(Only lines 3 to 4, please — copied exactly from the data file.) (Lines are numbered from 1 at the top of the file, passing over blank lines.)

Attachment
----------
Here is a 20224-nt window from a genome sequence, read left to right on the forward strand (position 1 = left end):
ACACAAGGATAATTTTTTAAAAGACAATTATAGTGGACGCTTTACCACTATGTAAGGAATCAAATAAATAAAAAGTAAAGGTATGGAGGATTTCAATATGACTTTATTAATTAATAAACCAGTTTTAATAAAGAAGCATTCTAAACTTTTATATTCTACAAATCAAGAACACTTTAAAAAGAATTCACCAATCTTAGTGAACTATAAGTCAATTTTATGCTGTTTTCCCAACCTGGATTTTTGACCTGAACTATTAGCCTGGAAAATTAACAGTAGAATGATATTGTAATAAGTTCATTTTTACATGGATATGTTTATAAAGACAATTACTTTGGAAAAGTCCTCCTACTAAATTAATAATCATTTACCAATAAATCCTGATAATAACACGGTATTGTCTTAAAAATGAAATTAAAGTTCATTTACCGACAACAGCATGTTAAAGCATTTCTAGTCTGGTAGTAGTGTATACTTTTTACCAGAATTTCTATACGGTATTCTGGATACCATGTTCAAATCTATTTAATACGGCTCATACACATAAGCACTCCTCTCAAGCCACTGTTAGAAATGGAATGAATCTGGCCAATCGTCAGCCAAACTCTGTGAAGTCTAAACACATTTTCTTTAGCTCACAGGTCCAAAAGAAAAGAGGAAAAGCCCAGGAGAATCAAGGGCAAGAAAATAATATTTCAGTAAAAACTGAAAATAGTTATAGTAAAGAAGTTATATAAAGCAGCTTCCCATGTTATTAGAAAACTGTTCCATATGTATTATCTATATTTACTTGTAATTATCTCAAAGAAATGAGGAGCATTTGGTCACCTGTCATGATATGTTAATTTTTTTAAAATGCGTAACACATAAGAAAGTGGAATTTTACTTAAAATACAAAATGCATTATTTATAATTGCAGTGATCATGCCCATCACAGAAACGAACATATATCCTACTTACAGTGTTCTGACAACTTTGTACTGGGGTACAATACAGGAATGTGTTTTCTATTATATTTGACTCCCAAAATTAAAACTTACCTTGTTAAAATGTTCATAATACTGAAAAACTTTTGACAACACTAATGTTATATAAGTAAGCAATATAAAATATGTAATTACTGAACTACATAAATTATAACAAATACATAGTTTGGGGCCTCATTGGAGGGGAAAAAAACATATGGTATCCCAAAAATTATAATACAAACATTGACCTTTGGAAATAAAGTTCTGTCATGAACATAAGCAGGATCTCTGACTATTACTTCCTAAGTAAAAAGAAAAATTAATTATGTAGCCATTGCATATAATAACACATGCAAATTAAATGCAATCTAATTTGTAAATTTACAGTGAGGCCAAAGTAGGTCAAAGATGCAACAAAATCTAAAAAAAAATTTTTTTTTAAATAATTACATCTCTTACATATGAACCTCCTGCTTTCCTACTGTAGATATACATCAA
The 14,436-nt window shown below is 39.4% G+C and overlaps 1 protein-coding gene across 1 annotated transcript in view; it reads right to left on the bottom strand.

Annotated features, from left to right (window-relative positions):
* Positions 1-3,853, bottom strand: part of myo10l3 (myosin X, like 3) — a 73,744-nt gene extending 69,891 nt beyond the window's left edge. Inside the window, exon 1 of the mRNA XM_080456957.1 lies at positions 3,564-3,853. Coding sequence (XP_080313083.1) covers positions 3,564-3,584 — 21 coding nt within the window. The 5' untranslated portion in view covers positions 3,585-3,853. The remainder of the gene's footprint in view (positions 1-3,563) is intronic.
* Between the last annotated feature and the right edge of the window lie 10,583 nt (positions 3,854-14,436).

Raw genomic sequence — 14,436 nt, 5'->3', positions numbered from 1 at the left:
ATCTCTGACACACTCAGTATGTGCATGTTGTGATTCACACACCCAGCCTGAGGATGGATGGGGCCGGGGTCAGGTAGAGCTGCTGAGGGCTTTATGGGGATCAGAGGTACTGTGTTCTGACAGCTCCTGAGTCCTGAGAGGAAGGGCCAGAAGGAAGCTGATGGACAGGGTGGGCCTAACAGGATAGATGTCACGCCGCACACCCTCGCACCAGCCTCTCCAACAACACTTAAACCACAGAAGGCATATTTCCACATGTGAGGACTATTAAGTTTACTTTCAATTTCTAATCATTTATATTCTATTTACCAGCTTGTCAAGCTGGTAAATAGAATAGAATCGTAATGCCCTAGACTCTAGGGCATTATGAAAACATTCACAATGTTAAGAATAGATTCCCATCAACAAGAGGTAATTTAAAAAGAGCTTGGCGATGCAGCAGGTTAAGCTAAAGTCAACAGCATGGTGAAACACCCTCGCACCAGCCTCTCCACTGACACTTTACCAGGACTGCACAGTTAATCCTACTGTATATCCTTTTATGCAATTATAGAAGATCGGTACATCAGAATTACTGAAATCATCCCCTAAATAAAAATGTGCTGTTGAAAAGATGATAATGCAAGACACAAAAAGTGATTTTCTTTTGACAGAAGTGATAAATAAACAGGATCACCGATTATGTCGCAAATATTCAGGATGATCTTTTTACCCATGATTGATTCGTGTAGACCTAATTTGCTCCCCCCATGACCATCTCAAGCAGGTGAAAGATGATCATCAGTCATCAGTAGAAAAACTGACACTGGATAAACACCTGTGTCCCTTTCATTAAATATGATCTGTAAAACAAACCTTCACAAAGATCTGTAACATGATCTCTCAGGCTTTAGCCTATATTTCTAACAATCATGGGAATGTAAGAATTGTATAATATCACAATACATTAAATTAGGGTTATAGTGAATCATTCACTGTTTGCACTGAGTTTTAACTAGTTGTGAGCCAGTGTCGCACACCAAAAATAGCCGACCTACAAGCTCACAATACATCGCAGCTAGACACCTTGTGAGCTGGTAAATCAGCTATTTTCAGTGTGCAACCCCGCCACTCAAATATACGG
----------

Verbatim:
The 14,436-nt window shown below is 39.4% G+C and overlaps 1 protein-coding gene across 1 annotated transcript in view; it reads right to left on the bottom strand.

Annotated features, from left to right (window-relative positions):